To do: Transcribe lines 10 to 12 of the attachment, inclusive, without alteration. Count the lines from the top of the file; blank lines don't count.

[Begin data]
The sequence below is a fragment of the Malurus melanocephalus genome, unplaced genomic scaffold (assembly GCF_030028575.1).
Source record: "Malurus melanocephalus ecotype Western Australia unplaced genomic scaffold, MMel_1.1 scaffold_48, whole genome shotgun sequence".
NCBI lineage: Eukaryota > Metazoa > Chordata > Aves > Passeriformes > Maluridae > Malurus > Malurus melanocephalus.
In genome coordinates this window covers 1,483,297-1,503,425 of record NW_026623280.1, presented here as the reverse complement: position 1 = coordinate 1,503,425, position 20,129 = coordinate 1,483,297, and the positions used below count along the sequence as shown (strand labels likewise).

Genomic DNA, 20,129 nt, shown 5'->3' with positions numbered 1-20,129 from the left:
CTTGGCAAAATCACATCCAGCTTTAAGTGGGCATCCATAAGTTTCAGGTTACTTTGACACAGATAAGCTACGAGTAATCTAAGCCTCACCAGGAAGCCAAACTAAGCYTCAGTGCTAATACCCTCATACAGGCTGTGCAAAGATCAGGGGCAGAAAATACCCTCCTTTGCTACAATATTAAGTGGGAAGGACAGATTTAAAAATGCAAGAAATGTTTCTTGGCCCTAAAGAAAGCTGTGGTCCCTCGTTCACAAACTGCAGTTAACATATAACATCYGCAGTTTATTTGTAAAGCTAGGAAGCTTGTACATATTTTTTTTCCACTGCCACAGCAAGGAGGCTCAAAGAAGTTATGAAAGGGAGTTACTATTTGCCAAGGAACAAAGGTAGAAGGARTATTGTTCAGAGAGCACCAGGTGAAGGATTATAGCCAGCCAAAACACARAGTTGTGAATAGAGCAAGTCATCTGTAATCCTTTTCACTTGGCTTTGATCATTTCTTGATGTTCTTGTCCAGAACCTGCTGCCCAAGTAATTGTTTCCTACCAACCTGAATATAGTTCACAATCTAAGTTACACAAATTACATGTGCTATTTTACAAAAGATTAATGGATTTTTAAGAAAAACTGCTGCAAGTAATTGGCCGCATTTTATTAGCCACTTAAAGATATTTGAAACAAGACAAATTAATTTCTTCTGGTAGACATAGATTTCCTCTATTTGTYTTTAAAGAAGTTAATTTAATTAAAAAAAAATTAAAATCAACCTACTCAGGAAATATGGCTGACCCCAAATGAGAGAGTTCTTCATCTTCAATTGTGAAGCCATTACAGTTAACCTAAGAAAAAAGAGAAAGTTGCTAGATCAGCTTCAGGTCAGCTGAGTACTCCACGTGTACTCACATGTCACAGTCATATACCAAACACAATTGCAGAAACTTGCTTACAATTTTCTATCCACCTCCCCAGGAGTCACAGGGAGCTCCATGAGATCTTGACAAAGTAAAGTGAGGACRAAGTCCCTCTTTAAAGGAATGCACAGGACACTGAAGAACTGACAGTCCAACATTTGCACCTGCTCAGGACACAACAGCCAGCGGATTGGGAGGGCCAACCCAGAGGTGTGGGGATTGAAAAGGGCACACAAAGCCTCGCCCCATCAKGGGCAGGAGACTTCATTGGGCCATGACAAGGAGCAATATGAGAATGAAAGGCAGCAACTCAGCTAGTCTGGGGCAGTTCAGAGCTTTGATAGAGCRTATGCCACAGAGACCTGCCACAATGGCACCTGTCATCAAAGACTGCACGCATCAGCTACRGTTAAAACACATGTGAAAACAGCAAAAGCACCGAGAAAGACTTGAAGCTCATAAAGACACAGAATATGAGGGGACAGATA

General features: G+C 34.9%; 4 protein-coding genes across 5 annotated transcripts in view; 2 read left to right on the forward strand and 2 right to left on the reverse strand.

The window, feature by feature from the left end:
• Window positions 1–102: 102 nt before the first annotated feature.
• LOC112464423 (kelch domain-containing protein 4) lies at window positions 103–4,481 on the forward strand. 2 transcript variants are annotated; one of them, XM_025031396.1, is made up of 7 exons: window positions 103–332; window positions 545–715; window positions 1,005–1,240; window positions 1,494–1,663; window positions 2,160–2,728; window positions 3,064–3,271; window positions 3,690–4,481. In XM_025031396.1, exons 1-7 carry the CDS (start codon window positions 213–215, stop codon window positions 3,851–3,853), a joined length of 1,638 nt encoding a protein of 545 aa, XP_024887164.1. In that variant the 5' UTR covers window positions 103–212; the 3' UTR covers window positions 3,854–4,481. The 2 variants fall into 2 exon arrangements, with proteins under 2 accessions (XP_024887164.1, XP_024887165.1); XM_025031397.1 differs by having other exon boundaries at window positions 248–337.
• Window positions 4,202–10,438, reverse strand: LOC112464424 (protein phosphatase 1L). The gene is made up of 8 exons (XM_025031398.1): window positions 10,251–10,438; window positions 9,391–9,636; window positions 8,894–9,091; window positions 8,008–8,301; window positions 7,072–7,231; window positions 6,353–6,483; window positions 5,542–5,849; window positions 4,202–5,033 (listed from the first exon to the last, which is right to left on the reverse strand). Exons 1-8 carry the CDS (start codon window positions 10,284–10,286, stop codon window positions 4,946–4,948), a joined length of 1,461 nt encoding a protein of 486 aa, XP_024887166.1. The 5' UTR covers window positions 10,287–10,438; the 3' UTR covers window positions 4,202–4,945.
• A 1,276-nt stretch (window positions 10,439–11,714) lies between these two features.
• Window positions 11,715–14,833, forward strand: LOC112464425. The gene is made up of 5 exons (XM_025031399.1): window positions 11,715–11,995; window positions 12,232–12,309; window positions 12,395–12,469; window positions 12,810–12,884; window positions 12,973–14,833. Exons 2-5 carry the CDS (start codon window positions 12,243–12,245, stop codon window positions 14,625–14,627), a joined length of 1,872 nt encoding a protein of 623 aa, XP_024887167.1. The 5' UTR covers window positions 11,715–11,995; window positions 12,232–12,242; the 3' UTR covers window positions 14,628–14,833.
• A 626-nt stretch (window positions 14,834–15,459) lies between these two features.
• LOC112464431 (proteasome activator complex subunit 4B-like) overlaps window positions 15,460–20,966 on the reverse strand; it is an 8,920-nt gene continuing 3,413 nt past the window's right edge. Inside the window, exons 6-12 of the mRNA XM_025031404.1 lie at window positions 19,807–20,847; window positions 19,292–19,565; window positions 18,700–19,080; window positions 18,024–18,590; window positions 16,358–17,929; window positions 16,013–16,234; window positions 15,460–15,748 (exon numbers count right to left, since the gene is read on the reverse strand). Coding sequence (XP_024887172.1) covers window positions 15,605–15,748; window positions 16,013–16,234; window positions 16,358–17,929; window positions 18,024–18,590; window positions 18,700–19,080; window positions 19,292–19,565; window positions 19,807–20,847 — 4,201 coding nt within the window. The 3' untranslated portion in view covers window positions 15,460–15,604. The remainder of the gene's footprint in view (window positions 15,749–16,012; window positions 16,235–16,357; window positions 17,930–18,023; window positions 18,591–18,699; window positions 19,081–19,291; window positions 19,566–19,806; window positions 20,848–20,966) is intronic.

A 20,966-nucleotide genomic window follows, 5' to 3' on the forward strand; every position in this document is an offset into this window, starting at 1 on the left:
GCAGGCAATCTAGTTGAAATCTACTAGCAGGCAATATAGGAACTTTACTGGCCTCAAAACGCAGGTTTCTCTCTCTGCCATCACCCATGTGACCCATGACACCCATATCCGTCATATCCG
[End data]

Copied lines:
• LOC112464423 (kelch domain-containing protein 4) lies at window positions 103–4,481 on the forward strand. 2 transcript variants are annotated; one of them, XM_025031396.1, is made up of 7 exons: window positions 103–332; window positions 545–715; window positions 1,005–1,240; window positions 1,494–1,663; window positions 2,160–2,728; window positions 3,064–3,271; window positions 3,690–4,481. In XM_025031396.1, exons 1-7 carry the CDS (start codon window positions 213–215, stop codon window positions 3,851–3,853), a joined length of 1,638 nt encoding a protein of 545 aa, XP_024887164.1. In that variant the 5' UTR covers window positions 103–212; the 3' UTR covers window positions 3,854–4,481. The 2 variants fall into 2 exon arrangements, with proteins under 2 accessions (XP_024887164.1, XP_024887165.1); XM_025031397.1 differs by having other exon boundaries at window positions 248–337.
• Window positions 4,202–10,438, reverse strand: LOC112464424 (protein phosphatase 1L). The gene is made up of 8 exons (XM_025031398.1): window positions 10,251–10,438; window positions 9,391–9,636; window positions 8,894–9,091; window positions 8,008–8,301; window positions 7,072–7,231; window positions 6,353–6,483; window positions 5,542–5,849; window positions 4,202–5,033 (listed from the first exon to the last, which is right to left on the reverse strand). Exons 1-8 carry the CDS (start codon window positions 10,284–10,286, stop codon window positions 4,946–4,948), a joined length of 1,461 nt encoding a protein of 486 aa, XP_024887166.1. The 5' UTR covers window positions 10,287–10,438; the 3' UTR covers window positions 4,202–4,945.
• A 1,276-nt stretch (window positions 10,439–11,714) lies between these two features.